Google Launches Fight Club for AI Security

Mitch Wagner
7/25/2017

As AI emerges as a leading tool for both security and network attacks, Google is setting artificial intelligences to fight each other to toughen them up.

The competition focuses on the specialized realm of image recognition. Google Brain, Google's machine learning division, is using Kaggle, a platform for data science competitions, to host a competition to prevent attackers from poisoning input data used to train machine learning in image recognition, according to the abstract describing the competition:

"Most existing machine learning classifiers are highly vulnerable to adversarial examples," the abstract explains. "An adversarial example is a sample of input data which has been modified very slightly in a way that is intended to cause a machine learning classifier to misclassify it. In many cases, these modifications can be so subtle that a human observer does not even notice the modification at all, yet the classifier still makes a mistake."

Photo by Lorie Shaull - Own work, CC BY-SA 4.0, Link
Photo by Lorie Shaull - Own work, CC BY-SA 4.0, Link


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The competition will proceed along three tracks, two of them to find the best attack system that can trick a machine learning classifier, and a third for the best classifier to defend against attack.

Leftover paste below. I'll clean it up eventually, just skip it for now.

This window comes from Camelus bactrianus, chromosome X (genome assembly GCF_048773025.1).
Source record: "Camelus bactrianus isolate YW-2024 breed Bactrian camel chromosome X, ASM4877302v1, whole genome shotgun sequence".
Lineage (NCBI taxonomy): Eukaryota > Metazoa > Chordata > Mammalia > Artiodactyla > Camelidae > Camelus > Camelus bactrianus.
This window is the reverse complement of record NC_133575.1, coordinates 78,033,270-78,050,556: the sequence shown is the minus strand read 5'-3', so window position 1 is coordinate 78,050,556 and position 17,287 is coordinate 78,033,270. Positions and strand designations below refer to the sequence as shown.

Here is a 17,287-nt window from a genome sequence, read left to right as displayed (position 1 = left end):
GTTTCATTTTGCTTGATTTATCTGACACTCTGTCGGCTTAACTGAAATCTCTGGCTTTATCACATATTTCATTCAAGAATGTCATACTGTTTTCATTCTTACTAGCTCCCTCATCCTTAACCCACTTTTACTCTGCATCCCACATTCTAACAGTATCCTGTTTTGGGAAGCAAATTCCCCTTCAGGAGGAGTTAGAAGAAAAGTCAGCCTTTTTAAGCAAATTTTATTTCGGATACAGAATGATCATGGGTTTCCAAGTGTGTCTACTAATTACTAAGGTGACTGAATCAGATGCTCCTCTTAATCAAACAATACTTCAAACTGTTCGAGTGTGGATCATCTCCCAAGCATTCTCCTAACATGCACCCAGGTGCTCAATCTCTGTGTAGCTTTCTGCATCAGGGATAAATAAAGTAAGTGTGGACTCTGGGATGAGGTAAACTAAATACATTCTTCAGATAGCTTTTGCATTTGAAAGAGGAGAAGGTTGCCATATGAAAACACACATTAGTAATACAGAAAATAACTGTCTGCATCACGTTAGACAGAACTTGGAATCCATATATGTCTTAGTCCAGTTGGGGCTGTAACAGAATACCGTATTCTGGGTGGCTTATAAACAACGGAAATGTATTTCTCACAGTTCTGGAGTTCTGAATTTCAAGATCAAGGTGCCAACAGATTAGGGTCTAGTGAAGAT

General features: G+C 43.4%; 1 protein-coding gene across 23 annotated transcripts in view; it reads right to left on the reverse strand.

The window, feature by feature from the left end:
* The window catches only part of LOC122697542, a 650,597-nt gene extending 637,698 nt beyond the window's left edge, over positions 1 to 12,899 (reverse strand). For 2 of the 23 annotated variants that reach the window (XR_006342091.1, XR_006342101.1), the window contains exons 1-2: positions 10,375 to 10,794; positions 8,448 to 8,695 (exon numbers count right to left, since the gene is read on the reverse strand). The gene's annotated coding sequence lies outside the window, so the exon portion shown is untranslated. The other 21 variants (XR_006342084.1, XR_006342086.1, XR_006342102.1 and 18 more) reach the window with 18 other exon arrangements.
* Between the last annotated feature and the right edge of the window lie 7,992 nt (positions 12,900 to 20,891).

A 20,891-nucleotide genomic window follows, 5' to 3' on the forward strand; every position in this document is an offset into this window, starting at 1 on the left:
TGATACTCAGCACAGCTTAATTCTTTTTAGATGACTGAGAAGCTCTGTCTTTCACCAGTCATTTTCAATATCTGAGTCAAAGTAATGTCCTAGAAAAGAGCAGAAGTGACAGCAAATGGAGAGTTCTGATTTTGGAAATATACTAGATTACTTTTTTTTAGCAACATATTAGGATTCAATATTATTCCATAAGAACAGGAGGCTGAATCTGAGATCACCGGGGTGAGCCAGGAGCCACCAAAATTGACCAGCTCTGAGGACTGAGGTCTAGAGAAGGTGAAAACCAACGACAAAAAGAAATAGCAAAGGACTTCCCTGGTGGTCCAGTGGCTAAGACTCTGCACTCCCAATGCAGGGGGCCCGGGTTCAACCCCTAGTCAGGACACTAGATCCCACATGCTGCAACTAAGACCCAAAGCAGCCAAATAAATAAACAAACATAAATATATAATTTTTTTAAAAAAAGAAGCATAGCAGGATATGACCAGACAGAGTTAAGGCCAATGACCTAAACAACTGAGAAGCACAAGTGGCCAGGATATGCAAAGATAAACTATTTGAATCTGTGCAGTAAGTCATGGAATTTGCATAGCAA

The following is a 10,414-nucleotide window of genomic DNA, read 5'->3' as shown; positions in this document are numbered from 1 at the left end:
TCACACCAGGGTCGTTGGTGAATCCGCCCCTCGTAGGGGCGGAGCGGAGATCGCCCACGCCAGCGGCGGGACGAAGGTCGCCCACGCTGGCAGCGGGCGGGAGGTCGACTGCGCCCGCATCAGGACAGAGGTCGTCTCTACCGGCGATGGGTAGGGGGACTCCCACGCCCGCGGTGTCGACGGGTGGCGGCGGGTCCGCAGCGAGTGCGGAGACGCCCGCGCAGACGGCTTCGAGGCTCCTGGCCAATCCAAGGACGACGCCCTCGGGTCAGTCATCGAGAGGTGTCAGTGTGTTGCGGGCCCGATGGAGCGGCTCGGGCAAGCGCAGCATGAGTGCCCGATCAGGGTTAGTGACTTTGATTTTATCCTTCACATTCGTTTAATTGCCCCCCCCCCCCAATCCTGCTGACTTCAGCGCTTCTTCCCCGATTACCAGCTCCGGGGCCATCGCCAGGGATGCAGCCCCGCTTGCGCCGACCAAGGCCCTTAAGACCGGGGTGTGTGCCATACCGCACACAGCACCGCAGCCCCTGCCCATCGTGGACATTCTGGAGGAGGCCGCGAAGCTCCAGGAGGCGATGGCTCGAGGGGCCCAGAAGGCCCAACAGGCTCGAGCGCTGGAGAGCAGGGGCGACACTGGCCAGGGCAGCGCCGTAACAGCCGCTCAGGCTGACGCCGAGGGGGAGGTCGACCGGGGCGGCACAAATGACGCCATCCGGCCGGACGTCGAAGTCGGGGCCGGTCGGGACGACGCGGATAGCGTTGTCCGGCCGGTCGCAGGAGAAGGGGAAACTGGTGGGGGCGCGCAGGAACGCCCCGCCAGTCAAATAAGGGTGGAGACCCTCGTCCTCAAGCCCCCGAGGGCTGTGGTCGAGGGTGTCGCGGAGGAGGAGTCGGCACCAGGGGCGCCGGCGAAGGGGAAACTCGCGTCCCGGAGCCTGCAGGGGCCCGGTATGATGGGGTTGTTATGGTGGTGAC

Tricking machine learning systems is nothing new. Spammers evade spam filters by figuring out what patterns the filter's algorithms has been trained to identify. But more recently researchers have shown "that even the smartest algorithms can sometimes be misled in surprising ways. For example, deep-learning algorithms with near-human skill at recognizing objects in images can be fooled by seemingly abstract or random images that exploit the low-level patterns these algorithms look for," according to Technology Review.

"Adversarial machine learning is more difficult to study than conventional machine learning -- it's hard to tell if your attack is strong or if your defense is actually weak," Google Brain researcher Ian Goodfellow tells Technology Review.

The implications of the contest go beyond image recognition.

"Computer security is definitely moving toward machine learning," Goodfellow tells Technology Review. "The bad guys will be using machine learning to automate their attacks, and we will be using machine learning to defend."

"In theory, criminals might also bamboozle voice- and face-recognition systems, or even put up posters to fool the vision systems in self-driving cars, causing them to crash," Technology Review says.

Google announced in March that it plans to acquire Kaggle.

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kq4ym
kq4ym
8/7/2017 | 10:54:50 AM
Re: AI
One might wonder how much our leaders are followng game theory knowingly or not, and could AI be set up to recognize plots to utilize game theory to mask intrusions when found or at least to prepare for a possible attack.
Ariella
Ariella
8/2/2017 | 12:03:29 PM
Re: AI
@Mhhf1ve In Musk's proposed scenario, it doesn't seem to be that AI is developing its own motive but following its programming's directive with an extreme acceptance of any means to achieve the end desired.  But others have suggested that AI would develop its own indepedent will.
mhhfive
mhhfive
8/2/2017 | 11:47:07 AM
Re: AI